An outbreak of porcine malignant catarrhal fever in a farrow-to-finish swine farm in the United States
Phillip C. Gauger, DVM; Abby R. Patterson, DVM; Wonil I. Kim, DVM, PhD, Diplomate ACVM; Keith A. Stecker, DVM; Darin M. Madson, DVM, PhD; Alan T. Loynachan, DVM, PhD, Diplomate ACVP
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Malignant catarrhal fever is a sporadic, often fatal viral disease affecting multiple species, including swine. Ovine herpesvirus type 2 (OvHV-2), the cause of sheep-associated malignant catarrhal fever, incites nonspecific clinical signs and occasional death in swine. An outbreak of malignant catarrhal fever in a farrow-to-finish swine farm in the United States was confirmed by identifying OvHV-2 DNA in two clinically affected adult swine previously exposed to sheep. Forty-one swine exhibited clinical signs of lethargy, anorexia, and fever, with recovery or death in 22 and 19 animals, respectively. Abortion was also reported in two clinically affected pregnant females. Ovine herpesvirus type 2 DNA was identified by polymerase chain reaction (PCR) in spleen, brain, and lung tissue. A BLAST homology search of the sequenced PCR amplicon matched the conserved region of the OvHV-2 tegument protein. Porcine malignant catarrhal fever is difficult to diagnose due to the nonspecific clinical signs, rarity of occurrence, and sporadic nature of the disease. Polymerase chain reaction assays and serologic testing are available to assist in an accurate diagnosis. Veterinarians should consider malignant catarrhal fever a potential differential diagnosis in swine with poorly defined clinical signs, intermittent death, and previous exposure to sheep.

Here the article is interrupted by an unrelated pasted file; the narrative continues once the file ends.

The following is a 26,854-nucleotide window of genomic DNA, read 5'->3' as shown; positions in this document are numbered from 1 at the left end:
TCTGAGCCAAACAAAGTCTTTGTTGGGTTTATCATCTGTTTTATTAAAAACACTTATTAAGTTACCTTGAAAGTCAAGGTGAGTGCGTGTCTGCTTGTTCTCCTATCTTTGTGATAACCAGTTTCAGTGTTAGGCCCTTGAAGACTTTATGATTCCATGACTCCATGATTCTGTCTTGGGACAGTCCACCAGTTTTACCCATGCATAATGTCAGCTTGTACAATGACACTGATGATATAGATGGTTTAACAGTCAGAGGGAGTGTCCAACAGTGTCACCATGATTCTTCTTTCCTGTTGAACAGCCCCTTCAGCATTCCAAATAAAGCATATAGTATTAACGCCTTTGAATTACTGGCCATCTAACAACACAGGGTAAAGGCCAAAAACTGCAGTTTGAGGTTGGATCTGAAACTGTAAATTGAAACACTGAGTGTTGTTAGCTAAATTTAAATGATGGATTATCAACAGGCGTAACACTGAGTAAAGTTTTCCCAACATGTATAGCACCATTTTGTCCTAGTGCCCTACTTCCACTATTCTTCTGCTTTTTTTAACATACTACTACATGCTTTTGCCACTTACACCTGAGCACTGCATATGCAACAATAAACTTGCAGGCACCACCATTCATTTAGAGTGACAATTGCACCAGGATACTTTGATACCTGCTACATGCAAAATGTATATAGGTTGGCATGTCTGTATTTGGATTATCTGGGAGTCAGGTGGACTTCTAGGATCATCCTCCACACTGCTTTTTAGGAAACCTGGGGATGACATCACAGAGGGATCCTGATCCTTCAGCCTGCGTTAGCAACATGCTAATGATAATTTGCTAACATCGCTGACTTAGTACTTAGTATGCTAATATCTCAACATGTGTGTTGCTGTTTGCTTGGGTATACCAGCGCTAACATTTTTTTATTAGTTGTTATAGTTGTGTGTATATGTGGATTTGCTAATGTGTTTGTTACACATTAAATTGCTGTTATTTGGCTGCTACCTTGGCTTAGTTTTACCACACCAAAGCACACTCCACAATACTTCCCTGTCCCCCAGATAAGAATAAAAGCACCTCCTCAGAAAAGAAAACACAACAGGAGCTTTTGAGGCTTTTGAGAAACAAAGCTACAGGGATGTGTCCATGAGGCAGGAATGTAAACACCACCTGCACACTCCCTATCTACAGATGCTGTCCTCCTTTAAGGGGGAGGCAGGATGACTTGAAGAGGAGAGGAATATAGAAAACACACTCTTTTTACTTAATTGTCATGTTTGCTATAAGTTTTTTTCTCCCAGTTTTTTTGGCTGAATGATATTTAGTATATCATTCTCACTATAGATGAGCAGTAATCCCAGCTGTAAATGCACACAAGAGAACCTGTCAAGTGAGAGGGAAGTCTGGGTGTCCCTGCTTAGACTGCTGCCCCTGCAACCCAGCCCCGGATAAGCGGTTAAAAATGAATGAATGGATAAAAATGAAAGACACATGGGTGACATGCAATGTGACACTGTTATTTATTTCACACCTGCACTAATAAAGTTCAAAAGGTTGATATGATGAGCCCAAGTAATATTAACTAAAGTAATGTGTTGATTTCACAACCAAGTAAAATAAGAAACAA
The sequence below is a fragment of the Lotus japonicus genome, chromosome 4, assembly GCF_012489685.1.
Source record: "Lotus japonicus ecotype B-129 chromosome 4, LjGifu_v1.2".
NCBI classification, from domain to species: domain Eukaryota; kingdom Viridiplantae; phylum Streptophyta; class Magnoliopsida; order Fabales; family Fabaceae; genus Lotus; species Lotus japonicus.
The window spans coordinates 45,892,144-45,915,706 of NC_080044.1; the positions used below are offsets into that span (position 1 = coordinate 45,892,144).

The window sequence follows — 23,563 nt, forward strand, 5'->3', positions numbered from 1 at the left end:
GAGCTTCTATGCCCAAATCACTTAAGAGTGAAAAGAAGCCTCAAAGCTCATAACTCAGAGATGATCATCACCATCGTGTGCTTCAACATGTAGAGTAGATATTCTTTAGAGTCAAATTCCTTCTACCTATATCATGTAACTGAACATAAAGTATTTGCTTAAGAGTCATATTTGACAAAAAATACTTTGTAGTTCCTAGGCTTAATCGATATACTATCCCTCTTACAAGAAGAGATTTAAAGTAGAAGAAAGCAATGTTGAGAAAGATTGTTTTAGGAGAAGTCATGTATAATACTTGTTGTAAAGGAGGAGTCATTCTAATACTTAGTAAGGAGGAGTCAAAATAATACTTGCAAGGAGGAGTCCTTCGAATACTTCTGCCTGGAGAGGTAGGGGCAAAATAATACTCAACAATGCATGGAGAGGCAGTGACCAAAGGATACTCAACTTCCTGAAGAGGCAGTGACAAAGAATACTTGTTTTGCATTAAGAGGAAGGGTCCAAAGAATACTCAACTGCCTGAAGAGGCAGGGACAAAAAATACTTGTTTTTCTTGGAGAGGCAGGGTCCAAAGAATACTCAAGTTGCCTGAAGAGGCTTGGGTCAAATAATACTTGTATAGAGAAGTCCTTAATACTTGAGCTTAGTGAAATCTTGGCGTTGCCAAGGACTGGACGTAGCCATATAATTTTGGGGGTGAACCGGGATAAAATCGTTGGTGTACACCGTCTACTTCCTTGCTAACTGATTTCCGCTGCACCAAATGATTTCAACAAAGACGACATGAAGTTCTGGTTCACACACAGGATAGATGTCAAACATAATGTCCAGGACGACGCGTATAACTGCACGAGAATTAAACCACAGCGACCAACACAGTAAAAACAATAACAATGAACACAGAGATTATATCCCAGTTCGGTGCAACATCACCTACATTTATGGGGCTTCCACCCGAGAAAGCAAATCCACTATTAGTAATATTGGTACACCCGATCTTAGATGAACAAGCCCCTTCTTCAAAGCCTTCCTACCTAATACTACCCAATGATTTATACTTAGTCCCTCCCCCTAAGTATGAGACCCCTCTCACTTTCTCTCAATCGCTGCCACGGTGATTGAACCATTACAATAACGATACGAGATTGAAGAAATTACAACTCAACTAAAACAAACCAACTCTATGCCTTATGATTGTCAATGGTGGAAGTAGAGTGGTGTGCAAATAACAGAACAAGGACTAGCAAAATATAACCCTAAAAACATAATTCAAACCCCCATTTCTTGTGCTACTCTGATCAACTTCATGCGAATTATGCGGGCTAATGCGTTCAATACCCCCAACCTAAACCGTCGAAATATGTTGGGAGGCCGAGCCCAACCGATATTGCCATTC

Keywords: malignant catarrhal fever, ovine herpesvirus type 2, outbreak, polymerase chain reaction, PCR
Cite as: Gauger PC, Patterson AR, Kim WI, et al. An outbreak of porcine malignant catarrhal fever in a farrow-to-finish swine farm in the United States. J Swine Health Prod 2010;18(5):244-248.
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